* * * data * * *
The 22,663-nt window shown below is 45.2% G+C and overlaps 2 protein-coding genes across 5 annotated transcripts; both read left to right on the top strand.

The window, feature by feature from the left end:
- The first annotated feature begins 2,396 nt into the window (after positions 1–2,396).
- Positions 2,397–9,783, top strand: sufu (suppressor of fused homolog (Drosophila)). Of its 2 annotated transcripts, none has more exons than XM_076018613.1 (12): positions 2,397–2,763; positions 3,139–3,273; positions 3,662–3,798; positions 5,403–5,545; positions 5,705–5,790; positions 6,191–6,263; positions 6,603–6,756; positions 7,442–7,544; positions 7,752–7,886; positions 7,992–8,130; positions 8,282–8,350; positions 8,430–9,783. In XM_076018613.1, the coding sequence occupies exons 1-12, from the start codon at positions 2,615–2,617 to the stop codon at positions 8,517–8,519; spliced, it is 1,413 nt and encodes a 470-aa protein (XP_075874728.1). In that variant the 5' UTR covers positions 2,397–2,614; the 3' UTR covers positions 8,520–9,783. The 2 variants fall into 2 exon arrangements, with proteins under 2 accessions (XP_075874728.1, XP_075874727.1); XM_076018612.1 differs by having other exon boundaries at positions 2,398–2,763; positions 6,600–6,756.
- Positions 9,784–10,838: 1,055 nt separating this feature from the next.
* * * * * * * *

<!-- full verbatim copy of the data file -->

The 22,663-nt window shown below is 45.2% G+C and overlaps 2 protein-coding genes across 5 annotated transcripts; both read left to right on the top strand.

The window, feature by feature from the left end:
- The first annotated feature begins 2,396 nt into the window (after positions 1–2,396).
- Positions 2,397–9,783, top strand: sufu (suppressor of fused homolog (Drosophila)). Of its 2 annotated transcripts, none has more exons than XM_076018613.1 (12): positions 2,397–2,763; positions 3,139–3,273; positions 3,662–3,798; positions 5,403–5,545; positions 5,705–5,790; positions 6,191–6,263; positions 6,603–6,756; positions 7,442–7,544; positions 7,752–7,886; positions 7,992–8,130; positions 8,282–8,350; positions 8,430–9,783. In XM_076018613.1, the coding sequence occupies exons 1-12, from the start codon at positions 2,615–2,617 to the stop codon at positions 8,517–8,519; spliced, it is 1,413 nt and encodes a 470-aa protein (XP_075874728.1). In that variant the 5' UTR covers positions 2,397–2,614; the 3' UTR covers positions 8,520–9,783. The 2 variants fall into 2 exon arrangements, with proteins under 2 accessions (XP_075874728.1, XP_075874727.1); XM_076018612.1 differs by having other exon boundaries at positions 2,398–2,763; positions 6,600–6,756.
- Positions 9,784–10,838: 1,055 nt separating this feature from the next.